- What other names is American Spikenard known by?
- What is American Spikenard?
- How does American Spikenard work?
- Are there safety concerns?
- Dosing considerations for American Spikenard.
Anis Sauvage, Aralia à Grappes, Aralia racemosa, Aralie Épineuse, Aralie à Grappes, Espinardo Americano, Grande Salsepareille, Indian Root, Life-of-Man, Life of Man, Old Man's Root, Pettymorell, Salsepareille d'Amérique, Spignet, Small Spikenard, Spikenard.
American spikenard is a plant. The root is used to make medicine.
Some people apply American spikenard directly to the skin as an alternative to sarsaparilla for treating skin diseases.
Insufficient Evidence to Rate Effectiveness for...
- Promoting sweating.
- Skin diseases, when applied directly.
- Other conditions.
There isn't enough information to know how American spikenard works.
There isn't enough information to know if American spikenard is safe. If applied directly to the skin, it might be irritating.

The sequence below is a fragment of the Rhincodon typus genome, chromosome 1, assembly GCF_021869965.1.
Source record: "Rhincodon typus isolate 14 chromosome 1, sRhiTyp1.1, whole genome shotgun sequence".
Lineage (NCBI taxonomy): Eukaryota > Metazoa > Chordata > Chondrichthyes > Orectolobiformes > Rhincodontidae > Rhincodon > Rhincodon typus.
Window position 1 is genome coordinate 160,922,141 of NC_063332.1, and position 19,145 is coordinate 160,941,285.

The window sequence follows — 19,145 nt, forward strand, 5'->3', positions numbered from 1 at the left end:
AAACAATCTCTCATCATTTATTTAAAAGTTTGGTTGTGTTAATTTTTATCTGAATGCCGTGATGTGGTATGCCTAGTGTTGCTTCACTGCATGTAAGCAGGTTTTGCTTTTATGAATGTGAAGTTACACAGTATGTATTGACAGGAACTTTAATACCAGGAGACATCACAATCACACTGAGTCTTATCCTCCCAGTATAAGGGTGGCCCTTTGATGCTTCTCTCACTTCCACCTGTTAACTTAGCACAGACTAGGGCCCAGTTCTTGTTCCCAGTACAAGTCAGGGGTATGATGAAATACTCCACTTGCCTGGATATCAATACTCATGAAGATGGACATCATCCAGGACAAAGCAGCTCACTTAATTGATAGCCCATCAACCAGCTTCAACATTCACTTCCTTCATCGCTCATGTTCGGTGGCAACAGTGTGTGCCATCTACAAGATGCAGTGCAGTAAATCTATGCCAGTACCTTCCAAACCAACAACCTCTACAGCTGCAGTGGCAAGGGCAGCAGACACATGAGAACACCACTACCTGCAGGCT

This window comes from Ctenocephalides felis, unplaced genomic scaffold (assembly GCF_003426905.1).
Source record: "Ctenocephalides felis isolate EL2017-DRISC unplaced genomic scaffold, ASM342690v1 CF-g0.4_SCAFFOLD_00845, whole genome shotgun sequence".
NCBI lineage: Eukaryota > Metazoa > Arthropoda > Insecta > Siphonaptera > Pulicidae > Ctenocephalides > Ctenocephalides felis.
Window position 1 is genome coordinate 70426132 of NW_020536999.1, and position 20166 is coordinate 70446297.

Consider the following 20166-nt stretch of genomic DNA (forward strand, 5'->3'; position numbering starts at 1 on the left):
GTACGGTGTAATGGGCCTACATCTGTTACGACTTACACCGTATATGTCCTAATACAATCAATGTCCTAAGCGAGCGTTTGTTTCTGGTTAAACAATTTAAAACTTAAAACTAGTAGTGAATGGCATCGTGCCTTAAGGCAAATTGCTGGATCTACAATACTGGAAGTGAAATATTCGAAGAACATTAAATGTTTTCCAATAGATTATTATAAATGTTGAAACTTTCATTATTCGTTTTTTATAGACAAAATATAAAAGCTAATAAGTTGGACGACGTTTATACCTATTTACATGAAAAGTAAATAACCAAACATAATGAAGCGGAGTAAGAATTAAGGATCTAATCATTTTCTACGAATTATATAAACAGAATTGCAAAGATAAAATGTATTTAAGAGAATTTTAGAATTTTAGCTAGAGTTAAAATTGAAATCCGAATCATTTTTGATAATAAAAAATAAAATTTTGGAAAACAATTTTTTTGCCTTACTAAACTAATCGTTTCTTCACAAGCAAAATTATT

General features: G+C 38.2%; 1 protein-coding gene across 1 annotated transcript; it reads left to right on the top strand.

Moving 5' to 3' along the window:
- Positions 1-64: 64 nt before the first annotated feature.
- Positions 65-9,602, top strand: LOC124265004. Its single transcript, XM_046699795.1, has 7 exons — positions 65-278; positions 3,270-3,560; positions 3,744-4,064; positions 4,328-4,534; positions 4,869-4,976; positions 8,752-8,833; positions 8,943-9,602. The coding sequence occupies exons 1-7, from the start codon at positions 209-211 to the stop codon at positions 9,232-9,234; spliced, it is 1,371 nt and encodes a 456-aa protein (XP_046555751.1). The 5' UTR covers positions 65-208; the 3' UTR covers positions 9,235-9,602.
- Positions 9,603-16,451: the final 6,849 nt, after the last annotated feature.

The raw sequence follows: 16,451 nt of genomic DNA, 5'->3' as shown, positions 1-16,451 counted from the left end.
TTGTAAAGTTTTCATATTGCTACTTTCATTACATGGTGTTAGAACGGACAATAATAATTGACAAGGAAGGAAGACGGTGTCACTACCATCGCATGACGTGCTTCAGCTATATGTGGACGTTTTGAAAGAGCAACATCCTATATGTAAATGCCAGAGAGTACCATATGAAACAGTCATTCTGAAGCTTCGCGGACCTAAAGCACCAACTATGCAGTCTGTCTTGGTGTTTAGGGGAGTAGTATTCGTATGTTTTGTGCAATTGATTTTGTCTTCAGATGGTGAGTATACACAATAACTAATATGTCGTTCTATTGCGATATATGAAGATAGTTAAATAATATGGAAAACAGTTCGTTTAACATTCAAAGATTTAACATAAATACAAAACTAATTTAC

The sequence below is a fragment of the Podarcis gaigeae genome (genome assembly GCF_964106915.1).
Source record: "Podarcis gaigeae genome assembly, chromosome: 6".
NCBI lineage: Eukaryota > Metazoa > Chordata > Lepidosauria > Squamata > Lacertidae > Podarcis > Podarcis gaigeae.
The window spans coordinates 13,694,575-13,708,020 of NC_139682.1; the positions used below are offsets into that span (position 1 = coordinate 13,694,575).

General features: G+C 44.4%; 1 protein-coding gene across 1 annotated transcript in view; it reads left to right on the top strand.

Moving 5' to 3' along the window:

Special Precautions & Warnings:Pregnancy and breast-feeding: It's UNSAFE to use American spikenard if you are pregnant. It's also best to avoid using it if you are breast-feeding, since there isn't enough information to know whether or not it is safe for a nursing infant.
The appropriate dose of American spikenard depends on several factors such as the user's age, health, and several other conditions. At this time there is not enough scientific information to determine an appropriate range of doses for American spikenard. Keep in mind that natural products are not always necessarily safe and dosages can be important. Be sure to follow relevant directions on product labels and consult your pharmacist or physician or other healthcare professional before using.
Natural Medicines Comprehensive Database rates effectiveness based on scientific evidence according to the following scale: Effective, Likely Effective, Possibly Effective, Possibly Ineffective, Likely Ineffective, and Insufficient Evidence to Rate (detailed description of each of the ratings).
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Gruenwald J, Brendler T, Jaenicke C. PDR for Herbal Medicines. 1st ed. Montvale, NJ: Medical Economics Company, Inc., 1998.
McGuffin M, Hobbs C, Upton R, Goldberg A, eds. American Herbal Products Association's Botanical Safety Handbook. Boca Raton, FL: CRC Press, LLC 1997.